You have your demons, and I
certainly have mine. The Lady is a part of Michael Patrick Rogers – the
MPR in the production house – dealing with his.
I don’t know Mr Rogers, and all
that I know about him comes from the interweb. All of that came about as
a result of my googling after having experienced The Lady. Not finished
or played, but played around with and wondered what it was all about.
I am glad I did. It didn’t make
The Lady better or worse, but it made it different. And I appreciate
having been able to dance with her.
The game is, frankly, disturbing
visually, and grating aurally. The Lady herself looks like no other game
character. As a game, it is best described as bewildering. What am I
doing, what is going on here, what do I have to do, how do I do it. You
can say that about many adventure games, but not usually about something
so minimalist and contained. The interaction is limited to moving the
eponymous lady left and right across a short side scrolling screen,
avoiding or “defeating” a number of environmental elements, until you do
what is necessary to trigger the way to the next level.
In the first level, you avoid
falling shards of glass, which you can destroy if you can’t avoid,
observed through a broken glass window, against an aural canvass
slightly akin to scraping your nails on a chalk board. In the next, you
can’t avoid the strands of barb wire, and simply have to walk through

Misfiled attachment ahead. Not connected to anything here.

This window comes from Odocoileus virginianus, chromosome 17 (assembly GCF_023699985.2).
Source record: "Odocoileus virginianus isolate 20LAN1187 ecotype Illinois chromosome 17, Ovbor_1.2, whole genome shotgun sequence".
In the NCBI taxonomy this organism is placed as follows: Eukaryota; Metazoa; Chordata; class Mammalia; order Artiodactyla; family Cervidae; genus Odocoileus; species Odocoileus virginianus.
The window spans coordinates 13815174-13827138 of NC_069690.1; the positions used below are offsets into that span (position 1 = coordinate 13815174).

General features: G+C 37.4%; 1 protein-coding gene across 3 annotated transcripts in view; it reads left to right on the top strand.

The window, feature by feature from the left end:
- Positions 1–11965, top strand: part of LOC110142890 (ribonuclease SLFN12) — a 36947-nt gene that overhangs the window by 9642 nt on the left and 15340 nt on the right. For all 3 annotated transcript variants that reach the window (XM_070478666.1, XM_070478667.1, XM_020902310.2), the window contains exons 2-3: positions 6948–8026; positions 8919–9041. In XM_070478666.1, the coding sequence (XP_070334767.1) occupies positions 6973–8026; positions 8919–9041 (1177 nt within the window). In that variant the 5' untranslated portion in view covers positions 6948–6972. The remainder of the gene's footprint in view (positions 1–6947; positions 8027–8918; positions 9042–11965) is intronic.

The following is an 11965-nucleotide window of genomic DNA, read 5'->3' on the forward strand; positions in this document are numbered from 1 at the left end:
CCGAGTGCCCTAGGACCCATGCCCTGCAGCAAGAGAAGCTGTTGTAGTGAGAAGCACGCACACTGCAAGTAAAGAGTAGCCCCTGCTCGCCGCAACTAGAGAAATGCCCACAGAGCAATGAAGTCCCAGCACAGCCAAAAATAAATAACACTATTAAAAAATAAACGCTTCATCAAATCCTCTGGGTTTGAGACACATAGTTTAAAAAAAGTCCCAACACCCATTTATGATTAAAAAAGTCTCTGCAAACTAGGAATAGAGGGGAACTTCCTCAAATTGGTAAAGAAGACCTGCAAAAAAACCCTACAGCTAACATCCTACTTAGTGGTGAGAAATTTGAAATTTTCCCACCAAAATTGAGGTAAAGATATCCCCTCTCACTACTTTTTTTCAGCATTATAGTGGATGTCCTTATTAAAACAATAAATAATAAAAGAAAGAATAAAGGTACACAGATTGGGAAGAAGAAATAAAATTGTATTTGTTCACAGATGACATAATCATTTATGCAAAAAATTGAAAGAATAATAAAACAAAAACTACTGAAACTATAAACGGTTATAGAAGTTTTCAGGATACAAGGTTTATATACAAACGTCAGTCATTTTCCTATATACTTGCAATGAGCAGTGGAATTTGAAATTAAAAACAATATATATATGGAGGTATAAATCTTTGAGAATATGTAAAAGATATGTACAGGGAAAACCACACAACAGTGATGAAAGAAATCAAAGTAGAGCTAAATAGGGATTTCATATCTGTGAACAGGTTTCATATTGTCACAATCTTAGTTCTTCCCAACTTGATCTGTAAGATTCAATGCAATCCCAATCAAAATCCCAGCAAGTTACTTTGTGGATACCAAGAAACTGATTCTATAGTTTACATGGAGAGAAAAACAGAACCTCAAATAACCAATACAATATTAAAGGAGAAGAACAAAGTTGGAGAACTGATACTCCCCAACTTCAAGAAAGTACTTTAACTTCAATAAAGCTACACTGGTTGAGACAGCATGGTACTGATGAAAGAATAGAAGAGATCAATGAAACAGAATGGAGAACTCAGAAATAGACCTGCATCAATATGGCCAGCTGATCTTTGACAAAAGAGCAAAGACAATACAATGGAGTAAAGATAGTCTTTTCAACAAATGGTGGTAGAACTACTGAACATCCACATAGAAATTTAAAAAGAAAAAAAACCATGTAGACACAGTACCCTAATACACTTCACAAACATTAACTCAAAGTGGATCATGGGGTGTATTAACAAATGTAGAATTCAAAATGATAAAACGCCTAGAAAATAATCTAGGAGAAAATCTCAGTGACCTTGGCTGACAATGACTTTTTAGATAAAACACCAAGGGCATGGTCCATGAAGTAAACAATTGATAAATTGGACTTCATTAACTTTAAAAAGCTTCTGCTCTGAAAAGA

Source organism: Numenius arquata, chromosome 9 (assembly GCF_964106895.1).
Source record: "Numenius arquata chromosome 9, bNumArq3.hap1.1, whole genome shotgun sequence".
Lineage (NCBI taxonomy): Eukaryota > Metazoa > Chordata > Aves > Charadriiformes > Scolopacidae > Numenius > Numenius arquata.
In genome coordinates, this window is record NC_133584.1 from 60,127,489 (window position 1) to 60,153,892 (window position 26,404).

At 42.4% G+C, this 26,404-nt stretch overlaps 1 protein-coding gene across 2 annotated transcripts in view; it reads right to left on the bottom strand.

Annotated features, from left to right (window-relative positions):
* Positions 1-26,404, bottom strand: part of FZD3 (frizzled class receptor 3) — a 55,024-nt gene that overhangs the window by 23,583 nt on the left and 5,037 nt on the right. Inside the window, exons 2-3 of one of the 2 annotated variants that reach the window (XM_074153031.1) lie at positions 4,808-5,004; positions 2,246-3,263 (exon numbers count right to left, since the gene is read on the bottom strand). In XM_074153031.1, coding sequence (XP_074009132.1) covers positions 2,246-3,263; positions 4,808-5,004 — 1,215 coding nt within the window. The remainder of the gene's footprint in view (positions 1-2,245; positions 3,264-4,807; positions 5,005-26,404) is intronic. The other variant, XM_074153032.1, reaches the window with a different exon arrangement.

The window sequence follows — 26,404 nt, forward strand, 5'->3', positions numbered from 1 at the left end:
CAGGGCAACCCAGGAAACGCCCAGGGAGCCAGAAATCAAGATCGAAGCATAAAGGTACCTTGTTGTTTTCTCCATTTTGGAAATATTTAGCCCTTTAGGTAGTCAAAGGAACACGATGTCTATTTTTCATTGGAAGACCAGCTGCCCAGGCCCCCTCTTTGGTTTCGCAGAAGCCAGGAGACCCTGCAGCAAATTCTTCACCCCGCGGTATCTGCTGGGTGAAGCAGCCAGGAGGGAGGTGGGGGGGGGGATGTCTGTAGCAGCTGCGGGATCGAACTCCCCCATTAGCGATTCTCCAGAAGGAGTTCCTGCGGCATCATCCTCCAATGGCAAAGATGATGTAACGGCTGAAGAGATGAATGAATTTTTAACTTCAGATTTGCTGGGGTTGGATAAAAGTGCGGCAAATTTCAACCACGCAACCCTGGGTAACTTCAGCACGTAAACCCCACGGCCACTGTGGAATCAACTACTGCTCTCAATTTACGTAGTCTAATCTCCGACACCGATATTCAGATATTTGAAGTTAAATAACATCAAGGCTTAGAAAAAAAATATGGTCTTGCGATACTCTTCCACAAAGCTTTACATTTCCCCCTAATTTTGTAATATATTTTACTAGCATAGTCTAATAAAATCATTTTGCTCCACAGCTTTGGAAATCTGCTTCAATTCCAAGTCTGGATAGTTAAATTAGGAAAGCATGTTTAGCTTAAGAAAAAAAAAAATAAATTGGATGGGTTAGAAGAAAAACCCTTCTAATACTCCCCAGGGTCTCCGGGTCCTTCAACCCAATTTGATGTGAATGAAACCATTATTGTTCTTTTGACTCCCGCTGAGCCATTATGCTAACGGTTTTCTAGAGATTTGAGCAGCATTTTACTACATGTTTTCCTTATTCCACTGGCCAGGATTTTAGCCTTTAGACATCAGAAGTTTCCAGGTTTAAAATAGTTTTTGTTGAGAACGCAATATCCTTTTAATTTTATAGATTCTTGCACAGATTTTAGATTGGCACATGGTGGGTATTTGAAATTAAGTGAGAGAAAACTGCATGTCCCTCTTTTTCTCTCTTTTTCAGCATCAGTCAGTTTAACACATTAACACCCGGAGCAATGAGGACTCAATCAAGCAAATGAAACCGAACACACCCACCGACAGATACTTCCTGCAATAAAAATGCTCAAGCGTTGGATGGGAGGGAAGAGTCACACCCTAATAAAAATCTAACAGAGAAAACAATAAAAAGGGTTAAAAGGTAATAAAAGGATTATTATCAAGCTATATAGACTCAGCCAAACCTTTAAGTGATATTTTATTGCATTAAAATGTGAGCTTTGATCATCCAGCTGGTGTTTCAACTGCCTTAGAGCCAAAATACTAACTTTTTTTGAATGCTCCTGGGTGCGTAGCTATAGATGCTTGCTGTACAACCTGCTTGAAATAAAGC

them, causing bloody damage but not such to end the game. And so on.
You can’t save. At all. Either
you finish or you start again. Sustain too much damage and you will get
thrown back at least a level, if not to the start. I have gotten as far
as needing to avoid falling scissors, but not to the end. I have spent a
lot longer in play time than in the point to point time it can take to
get to that part.
In an interview I found, Mr
Rogers says this about The Lady:
“The game is really like a
stream of conscious, or a simulation of what it’s like to experience a
panic attack from beginning to end”.
On the MPR Art Hallucinations
Facebook page he describes the sequel in production as follows:
“It's another game about
myself, except this time it doesn't explore anxiety, it will explore
deep paralyzing depression”.
As a game, I doubt The Lady will
be for many GB players. But it is clear it is personal, and part of
something that was, at the very least, cathartic for the maker. I would
not presume to say whether it in any way simulates what Mr Roger’s says
about it, only because, as he also says “You never know what someone
is going through; everyone is in their own reality”. I agree, and
therefore your perception and your experience of those things won’t be
his, and they won’t be mine, but all of them will be real.
I played on:
OS: Windows 7
Processor: Intel i7-3820 4GHz
RAM: 12GB Ripjaw DDR3 2133 Mhz
Video card: AMD Radeon
HD 7800 2048MB
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